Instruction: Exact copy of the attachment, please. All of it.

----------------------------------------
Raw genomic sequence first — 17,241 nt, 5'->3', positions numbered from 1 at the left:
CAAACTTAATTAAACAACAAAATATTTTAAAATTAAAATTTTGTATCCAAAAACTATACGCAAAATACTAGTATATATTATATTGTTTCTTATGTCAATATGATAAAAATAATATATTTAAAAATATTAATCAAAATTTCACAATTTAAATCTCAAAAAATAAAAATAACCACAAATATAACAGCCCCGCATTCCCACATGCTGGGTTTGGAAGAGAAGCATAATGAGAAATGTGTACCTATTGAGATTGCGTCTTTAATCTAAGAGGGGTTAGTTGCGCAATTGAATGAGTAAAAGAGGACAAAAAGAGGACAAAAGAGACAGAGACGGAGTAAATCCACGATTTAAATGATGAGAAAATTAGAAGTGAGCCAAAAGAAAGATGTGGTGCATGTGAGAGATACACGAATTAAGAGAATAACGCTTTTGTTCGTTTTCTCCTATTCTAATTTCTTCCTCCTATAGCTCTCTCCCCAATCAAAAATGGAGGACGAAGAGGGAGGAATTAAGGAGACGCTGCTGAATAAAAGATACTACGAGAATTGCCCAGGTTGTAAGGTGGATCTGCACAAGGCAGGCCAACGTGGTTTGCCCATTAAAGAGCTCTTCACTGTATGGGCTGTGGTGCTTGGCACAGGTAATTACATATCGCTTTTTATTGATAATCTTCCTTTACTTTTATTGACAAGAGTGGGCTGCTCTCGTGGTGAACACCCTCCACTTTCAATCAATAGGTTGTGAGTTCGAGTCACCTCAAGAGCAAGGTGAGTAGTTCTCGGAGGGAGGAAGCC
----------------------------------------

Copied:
Raw genomic sequence first — 17,241 nt, 5'->3', positions numbered from 1 at the left:
CAAACTTAATTAAACAACAAAATATTTTAAAATTAAAATTTTGTATCCAAAAACTATACGCAAAATACTAGTATATATTATATTGTTTCTTATGTCAATATGATAAAAATAATATATTTAAAAATATTAATCAAAATTTCACAATTTAAATCTCAAAAAATAAAAATAACCACAAATATAACAGCCCCGCATTCCCACATGCTGGGTTTGGAAGAGAAGCATAATGAGAAATGTGTACCTATTGAGATTGCGTCTTTAATCTAAGAGGGGTTAGTTGCGCAATTGAATGAGTAAAAGAGGACAAAAAGAGGACAAAAGAGACAGAGACGGAGTAAATCCACGATTTAAATGATGAGAAAATTAGAAGTGAGCCAAAAGAAAGATGTGGTGCATGTGAGAGATACACGAATTAAGAGAATAACGCTTTTGTTCGTTTTCTCCTATTCTAATTTCTTCCTCCTATAGCTCTCTCCCCAATCAAAAATGGAGGACGAAGAGGGAGGAATTAAGGAGACGCTGCTGAATAAAAGATACTACGAGAATTGCCCAGGTTGTAAGGTGGATCTGCACAAGGCAGGCCAACGTGGTTTGCCCATTAAAGAGCTCTTCACTGTATGGGCTGTGGTGCTTGGCACAGGTAATTACATATCGCTTTTTATTGATAATCTTCCTTTACTTTTATTGACAAGAGTGGGCTGCTCTCGTGGTGAACACCCTCCACTTTCAATCAATAGGTTGTGAGTTCGAGTCACCTCAAGAGCAAGGTGAGTAGTTCTCGGAGGGAGGAAGCC